What Medicinal Mushrooms Do For (and To) Your Body. . . and 7 Medicinal Mushrooms to Try
There seem to be two types of people in the world: Those that hate mushrooms and those that love them. But. . . there’s good news! it doesn’t even matter which camp you’re in because you don’t have to even like them in order to enjoy the health benefits of medicinal mushrooms. 🍄 Mushroom haters rejoice!
A mushroom belongs to the Fungi Kingdom (and biologically speaking, a Kingdom is ginormous, we’re talking 1.5 million different types). As with algae (see our post on seaweed) which runs the gamut of toxic algae blooms and superfood seaweeds, there are edible mushrooms and do not eat avoid at all cost mushrooms. With such an enormous variety, the mushroom kingdom contains poisons and antidotes, toxins and medicines, food sources and stranger things that can even eat plastic. . .
While we typically think of fungi as a mushroom, the mushroom is actually the fruiting body of fungi. It’s like the apple on the apple tree. The mycelium is below the surface – or in the trees. A large percentage of mushrooms are cultivated from trees. Did you know that fungi aren’t plants?
According to Four Sigmatic’s Mushroom Academy, humans share a whopping THIRTY TO FIFTY PERCENT of our DNA with fungi. Whoa. Obviously, in the world of DNA, even a single percentage point is significant, but in terms of health, this crossover allows our bodies to use the compounds in mushrooms much more easily than others.
The Benefits of Medicinal Mushrooms
For mushrooms that humans can safely consume, there are edible mushrooms and medicinal. You’ll recognize edible varieties from portobello to shiitake to the common brown mushrooms. But what sets medicinal mushrooms apart is that in order to absorb the compounds, the mushrooms need to go through a thorough extraction process. Simply eating them won’t give the results that you’re after and in fact, you wouldn’t want to since their texture may be more like tree bark than the mushrooms you’re familiar with.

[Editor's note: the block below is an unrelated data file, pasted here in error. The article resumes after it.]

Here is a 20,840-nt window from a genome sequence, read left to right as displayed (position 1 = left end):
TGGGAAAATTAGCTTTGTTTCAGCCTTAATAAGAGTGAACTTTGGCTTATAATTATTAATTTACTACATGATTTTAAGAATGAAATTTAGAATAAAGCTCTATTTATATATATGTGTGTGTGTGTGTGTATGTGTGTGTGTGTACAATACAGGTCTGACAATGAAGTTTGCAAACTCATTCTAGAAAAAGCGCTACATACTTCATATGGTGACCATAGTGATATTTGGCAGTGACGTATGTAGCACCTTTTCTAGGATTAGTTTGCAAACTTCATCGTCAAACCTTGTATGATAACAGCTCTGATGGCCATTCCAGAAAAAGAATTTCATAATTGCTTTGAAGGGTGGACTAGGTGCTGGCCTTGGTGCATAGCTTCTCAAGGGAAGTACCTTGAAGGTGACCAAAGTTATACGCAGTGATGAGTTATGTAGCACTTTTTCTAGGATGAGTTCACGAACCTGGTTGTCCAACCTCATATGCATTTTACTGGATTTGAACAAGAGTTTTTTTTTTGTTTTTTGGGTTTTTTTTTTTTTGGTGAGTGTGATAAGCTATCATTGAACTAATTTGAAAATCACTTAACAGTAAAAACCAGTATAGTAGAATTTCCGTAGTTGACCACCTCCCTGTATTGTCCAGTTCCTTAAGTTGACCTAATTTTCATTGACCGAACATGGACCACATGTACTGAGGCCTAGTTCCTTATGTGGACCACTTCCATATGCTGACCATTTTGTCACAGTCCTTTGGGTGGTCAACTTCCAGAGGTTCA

Unlike many plants, using heat and fats actually increase the bioavailability of mushroom compounds rather than destroying them. (Remember, mushrooms aren't plants.)
Medicinal mushrooms are a form of biomedicine that are being extensively studied by drug companies and research universities. An impresive 40 percent of pharmaceuticals are derived from fungi (penicillin, anyone?).
The following short list of mushrooms has documented health benefits that you just might want to start adding to your routine.
7 Medicinal Mushrooms That You May Want to Add To Your Wellness Arsenal
Chaga is known as the King of Mushrooms. It’s a unique mushroom that grows on birch trees and it looks very much like the tree bark itself. Chaga is a powerhouse, containing very high levels of antioxidants, especially SOD (superoxide dismutase) and is also the highest source of melanin.
It’s also packed with betalin and betalinic acid, which is a very potent antiviral. Chaga has a high mineral level content (even more than other medicinal mushrooms) and is highly anti-inflammatory.
✅And as a hefty immune system booster, it’s a good idea for travelers who may be in contact with germs and stress.
Cordyceps doesn’t grow on trees like many medicinal mushrooms, but instead. . . grows on bugs (but is now cultivated on fermentation and is #veganfriendly). Cordyceps is a fantastic mushroom for sport recovery and energy boosting. It’s also an adaptogen which supports oxygen uptake and ATP production. (Pssst. It’s also nicknamed “Cordysex” for its blood flow and stimulating properties.)